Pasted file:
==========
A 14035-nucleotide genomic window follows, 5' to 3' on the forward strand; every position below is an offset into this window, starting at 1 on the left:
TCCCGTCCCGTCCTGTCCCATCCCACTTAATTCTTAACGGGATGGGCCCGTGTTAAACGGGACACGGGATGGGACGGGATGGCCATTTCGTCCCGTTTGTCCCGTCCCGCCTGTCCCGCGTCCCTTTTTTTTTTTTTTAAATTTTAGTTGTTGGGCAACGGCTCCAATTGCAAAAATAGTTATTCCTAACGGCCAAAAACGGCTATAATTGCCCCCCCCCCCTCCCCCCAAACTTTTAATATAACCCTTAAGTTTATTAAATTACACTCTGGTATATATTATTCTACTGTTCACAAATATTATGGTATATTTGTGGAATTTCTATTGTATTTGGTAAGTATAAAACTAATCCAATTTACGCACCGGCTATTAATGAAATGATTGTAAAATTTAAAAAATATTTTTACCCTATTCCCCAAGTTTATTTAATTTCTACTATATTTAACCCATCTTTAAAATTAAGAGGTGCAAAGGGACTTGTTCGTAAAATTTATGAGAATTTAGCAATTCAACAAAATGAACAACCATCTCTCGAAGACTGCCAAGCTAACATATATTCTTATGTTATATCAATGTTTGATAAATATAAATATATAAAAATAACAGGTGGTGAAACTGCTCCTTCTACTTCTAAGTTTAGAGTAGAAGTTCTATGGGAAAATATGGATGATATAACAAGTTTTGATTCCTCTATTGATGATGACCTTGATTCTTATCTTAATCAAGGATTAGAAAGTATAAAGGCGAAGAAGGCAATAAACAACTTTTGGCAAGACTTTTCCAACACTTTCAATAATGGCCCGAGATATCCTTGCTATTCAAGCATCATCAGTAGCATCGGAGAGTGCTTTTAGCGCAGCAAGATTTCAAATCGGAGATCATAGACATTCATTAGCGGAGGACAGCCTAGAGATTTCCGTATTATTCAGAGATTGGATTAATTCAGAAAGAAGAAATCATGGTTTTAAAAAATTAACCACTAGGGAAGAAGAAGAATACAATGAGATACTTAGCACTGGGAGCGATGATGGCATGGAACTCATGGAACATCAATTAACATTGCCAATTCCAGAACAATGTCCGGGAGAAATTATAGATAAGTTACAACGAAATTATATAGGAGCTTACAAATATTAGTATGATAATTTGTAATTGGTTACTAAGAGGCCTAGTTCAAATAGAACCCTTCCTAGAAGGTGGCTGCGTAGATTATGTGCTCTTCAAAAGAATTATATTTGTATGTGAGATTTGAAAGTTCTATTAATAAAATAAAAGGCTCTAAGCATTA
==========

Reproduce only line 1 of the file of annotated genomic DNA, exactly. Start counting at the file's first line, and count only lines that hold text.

A 14035-nucleotide genomic window follows, 5' to 3' on the forward strand; every position below is an offset into this window, starting at 1 on the left: